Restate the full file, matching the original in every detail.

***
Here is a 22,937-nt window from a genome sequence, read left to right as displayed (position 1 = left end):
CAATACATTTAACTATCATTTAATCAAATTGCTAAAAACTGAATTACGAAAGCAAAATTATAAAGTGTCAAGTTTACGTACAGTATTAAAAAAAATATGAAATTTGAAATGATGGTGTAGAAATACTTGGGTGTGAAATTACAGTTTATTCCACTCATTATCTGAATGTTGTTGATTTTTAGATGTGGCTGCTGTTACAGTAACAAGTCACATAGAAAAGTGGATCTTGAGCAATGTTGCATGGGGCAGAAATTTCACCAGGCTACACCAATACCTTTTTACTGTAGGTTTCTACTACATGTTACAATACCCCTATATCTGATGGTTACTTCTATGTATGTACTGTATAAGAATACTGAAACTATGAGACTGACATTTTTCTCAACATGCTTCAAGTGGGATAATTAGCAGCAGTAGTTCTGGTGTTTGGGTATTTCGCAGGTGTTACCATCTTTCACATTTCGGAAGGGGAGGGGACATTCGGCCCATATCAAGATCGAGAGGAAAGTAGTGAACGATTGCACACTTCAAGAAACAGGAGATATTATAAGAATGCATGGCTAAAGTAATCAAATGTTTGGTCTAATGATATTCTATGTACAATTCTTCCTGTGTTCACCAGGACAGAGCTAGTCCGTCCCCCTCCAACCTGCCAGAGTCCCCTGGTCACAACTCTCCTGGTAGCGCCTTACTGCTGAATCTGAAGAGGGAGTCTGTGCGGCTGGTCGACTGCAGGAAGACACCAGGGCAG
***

Here is a 22,937-nt window from a genome sequence, read left to right as displayed (position 1 = left end):
CAATACATTTAACTATCATTTAATCAAATTGCTAAAAACTGAATTACGAAAGCAAAATTATAAAGTGTCAAGTTTACGTACAGTATTAAAAAAAATATGAAATTTGAAATGATGGTGTAGAAATACTTGGGTGTGAAATTACAGTTTATTCCACTCATTATCTGAATGTTGTTGATTTTTAGATGTGGCTGCTGTTACAGTAACAAGTCACATAGAAAAGTGGATCTTGAGCAATGTTGCATGGGGCAGAAATTTCACCAGGCTACACCAATACCTTTTTACTGTAGGTTTCTACTACATGTTACAATACCCCTATATCTGATGGTTACTTCTATGTATGTACTGTATAAGAATACTGAAACTATGAGACTGACATTTTTCTCAACATGCTTCAAGTGGGATAATTAGCAGCAGTAGTTCTGGTGTTTGGGTATTTCGCAGGTGTTACCATCTTTCACATTTCGGAAGGGGAGGGGACATTCGGCCCATATCAAGATCGAGAGGAAAGTAGTGAACGATTGCACACTTCAAGAAACAGGAGATATTATAAGAATGCATGGCTAAAGTAATCAAATGTTTGGTCTAATGATATTCTATGTACAATTCTTCCTGTGTTCACCAGGACAGAGCTAGTCCGTCCCCCTCCAACCTGCCAGAGTCCCCTGGTCACAACTCTCCTGGTAGCGCCTTACTGCTGAATCTGAAGAGGGAGTCTGTGCGGCTGGTCGACTGCAGGAAGACACCAGGGCAG